What the Commission on Presidential Debates Can Learn from the Nye-Ham Debate

It was clear from the very beginning of the debate that Bill Nye was not completely comfortable with the environment he was in. Nye is a scientist, he is intelligent, but like many scientists he is used to just discussing science topics in an educational way and not the very different format of a debate. It was obvious that Ken Ham, a leading voice for creationism and Nye’s debate opponent, had much more experience with debating than the Science Guy.

This was a major concern many in the scientific community had with Nye agreeing to debate Ham. Nye is not an expert in evolution theory and Ham did not have to present scientific evidence to win a debate.

Ken Ham, despite whatever preconceived notion one may have of a creationist, presented a very articulate and intelligent argument. One of the main arguments he focused on from the beginning is that scientists can be creationists. He presented many examples of people who have made major contributions to science over the years who also happen to be creationists. Some of them wholeheartedly believe that the young-Earth creation model, which says the Earth is thousands of years old, rather than billions, is a viable model of origins.

These are people with Ph.Ds and postdoctorates in various fields of scientific study and it was arguably the most effective focus point for Ham. It didn’t matter if his arguments on the creation model itself could be basically summed up with, “because the Bible says.” He showed young people that it is ok to believe in creation because that doesn’t say anything about your intelligence and he is right. There are many intelligent people who believe is some form of intelligent design: from a purely literal interpretation of Genesis to a much less fundamentalist approach.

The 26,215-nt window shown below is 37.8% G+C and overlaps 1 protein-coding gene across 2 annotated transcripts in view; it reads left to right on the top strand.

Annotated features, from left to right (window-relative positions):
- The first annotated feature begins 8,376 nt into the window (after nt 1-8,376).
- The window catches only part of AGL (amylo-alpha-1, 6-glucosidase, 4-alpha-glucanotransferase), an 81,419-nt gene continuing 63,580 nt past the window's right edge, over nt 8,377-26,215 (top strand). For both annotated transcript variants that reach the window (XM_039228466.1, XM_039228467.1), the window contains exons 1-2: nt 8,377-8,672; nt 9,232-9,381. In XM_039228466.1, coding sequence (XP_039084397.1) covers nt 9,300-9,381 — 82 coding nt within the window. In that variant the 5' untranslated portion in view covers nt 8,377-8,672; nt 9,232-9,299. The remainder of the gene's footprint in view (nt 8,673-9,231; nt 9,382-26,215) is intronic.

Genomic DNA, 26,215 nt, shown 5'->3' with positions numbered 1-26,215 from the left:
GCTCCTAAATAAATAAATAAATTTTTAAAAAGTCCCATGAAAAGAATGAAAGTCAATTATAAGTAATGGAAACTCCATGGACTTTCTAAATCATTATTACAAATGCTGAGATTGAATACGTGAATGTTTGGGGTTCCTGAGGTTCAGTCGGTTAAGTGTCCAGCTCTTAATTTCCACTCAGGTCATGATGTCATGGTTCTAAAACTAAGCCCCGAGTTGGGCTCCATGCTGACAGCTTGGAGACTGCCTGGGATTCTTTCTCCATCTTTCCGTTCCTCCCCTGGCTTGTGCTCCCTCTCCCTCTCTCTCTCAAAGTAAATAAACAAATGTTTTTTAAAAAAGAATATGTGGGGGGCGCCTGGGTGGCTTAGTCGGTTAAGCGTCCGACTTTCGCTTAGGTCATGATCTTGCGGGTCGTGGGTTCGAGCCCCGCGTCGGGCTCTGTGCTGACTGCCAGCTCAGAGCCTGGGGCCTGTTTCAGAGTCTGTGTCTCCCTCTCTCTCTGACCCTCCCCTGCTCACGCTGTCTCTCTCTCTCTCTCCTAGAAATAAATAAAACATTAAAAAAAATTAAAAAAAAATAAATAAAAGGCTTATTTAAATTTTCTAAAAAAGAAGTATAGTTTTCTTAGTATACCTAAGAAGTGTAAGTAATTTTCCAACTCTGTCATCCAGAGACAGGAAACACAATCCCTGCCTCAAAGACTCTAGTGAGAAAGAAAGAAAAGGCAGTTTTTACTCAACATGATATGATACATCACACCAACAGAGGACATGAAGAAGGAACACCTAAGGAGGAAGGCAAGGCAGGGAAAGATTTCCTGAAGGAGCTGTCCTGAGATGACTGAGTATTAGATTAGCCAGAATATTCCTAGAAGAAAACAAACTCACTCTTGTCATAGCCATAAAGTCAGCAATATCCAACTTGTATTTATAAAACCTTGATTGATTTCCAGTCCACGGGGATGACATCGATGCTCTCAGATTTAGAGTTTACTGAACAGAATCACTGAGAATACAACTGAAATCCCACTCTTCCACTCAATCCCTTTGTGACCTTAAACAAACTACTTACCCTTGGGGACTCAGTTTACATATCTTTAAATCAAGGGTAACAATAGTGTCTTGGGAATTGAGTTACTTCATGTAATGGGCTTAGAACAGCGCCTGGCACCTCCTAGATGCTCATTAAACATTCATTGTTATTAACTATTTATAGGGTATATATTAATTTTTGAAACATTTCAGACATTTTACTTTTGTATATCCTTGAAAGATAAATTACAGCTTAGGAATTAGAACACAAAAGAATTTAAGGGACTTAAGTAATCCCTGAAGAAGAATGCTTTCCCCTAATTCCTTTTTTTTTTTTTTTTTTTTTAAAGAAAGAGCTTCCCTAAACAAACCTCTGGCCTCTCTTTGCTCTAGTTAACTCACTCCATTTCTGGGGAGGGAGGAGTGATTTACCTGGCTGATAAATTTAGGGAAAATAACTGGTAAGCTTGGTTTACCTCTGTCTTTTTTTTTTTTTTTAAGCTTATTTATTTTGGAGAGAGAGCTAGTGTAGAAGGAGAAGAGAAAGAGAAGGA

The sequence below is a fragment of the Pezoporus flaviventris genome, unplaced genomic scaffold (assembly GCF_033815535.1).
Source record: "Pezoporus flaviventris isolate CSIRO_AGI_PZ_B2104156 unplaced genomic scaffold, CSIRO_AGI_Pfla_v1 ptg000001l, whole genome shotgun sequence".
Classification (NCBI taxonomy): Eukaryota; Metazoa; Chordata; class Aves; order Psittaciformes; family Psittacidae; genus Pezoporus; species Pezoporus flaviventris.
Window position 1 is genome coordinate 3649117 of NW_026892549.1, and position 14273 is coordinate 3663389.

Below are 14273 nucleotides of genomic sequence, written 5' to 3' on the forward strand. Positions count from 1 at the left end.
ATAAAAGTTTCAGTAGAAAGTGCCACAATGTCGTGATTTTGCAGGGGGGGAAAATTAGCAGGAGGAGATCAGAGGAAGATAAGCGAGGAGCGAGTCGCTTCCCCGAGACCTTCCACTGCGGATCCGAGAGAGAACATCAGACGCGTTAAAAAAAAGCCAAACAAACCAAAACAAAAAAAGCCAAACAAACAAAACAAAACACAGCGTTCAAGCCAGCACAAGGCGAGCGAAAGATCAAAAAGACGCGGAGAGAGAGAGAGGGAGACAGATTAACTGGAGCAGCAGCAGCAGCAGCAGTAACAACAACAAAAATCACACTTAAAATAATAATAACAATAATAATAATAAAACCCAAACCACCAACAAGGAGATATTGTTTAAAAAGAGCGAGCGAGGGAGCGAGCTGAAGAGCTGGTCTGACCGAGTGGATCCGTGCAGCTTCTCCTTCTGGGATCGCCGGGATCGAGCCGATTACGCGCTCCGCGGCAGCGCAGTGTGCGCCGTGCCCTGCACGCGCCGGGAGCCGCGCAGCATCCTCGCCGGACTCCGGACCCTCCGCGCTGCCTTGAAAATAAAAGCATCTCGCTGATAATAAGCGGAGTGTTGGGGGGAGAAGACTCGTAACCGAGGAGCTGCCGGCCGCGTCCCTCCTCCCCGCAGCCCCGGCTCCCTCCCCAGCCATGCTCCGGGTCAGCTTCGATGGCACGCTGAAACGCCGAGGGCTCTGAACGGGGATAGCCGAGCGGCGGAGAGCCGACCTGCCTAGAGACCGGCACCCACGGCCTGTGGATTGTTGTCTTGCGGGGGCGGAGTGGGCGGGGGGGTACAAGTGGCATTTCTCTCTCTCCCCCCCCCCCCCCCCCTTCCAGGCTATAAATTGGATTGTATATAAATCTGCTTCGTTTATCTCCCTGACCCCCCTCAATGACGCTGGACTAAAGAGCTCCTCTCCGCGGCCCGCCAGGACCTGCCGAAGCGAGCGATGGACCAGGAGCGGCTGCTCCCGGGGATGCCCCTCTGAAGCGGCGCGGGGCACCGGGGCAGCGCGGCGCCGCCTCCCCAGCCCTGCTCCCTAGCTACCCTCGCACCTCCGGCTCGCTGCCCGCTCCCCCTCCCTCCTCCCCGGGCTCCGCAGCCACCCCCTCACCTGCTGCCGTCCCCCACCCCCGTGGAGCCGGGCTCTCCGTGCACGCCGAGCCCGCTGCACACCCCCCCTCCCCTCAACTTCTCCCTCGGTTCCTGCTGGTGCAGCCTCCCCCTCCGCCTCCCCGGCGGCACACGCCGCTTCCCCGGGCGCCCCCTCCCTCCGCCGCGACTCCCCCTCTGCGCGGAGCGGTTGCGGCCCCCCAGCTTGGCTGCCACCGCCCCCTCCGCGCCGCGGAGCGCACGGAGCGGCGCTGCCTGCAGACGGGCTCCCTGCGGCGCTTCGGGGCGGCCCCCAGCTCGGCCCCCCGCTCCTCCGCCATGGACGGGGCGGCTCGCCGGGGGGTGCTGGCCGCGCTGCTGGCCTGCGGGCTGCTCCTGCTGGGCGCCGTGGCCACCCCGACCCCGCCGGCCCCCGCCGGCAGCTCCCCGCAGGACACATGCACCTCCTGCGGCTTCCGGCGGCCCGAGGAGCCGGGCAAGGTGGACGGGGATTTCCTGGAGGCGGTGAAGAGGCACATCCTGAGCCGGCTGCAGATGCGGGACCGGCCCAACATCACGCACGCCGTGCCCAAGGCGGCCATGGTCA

This is what members of the scientific community warned Bill Nye about. He can present every single shred of evidence that supports evolution as the true scientific theory of origins, but in the end Nye and Ham have two different approaches. Nye is focused on the science, Ham on the philosophy. While Nye was willing to admit, as a scientist, that we do not know why consciousness came to be, Ham could rely solely on the response that there is a book that tells people exactly where consciousness originates.

As Michael Austin observes, there isn’t just one debate here, but two.

While viewers took to social media to share their opinions of what was being discussed, some people remarked on how refreshing the debate style was. It was similar to a Lincoln-Douglas format. Each debater had an equal amount of time to make an introduction, followed by an equal amount of time to give their presentation in full before submitting questions to each other with rebuttals and counter-rebuttals. The debate then wrapped up with questions submitted by people before the debate and a closing argument by both men.

This is a popular debate style because it requires participants to rely on more than recycled talking points and zingy one-liners. This gives the audience an opportunity not only to understand, in full, the positions of the debate participants, but the participants themselves. Nye’s presentation may have started out uneasy, but the more he got into it, the more comfortable he became because he was able to give a complete presentation that resembled what a college student would get from a professor.

By the end of the debate, the audience — which exceeded 500,000 online — was able to take away useful information on both the scientific and philosophical approaches to the fundamental question of origins. While it is unlikely very many — if any — will be swayed away from a theological belief in creation or a hardline empirical stance on evolution, there is no question that everyone was able to learn something useful about the other side.

Perhaps the Commission on Presidential Debates (CPD) and other organizations that put together political debates can learn something from the Nye-Ham format because American voters deserve a better discussion on the issues that matter most to them.

In the Nye-Ham debate, there were no silly, irrelevant questions (ok… maybe one). There were no partisan talking heads at the end to keep the audience confined within the left-right paradigm. Viewers had an opportunity not only to learn new information, but to more adequately understand where the other side is coming from. Many people could honestly say they were more informed at the end of the debate than they were before it began.

Voters welcome an opportunity to make more informed decisions at the ballot box. Let’s give them that opportunity.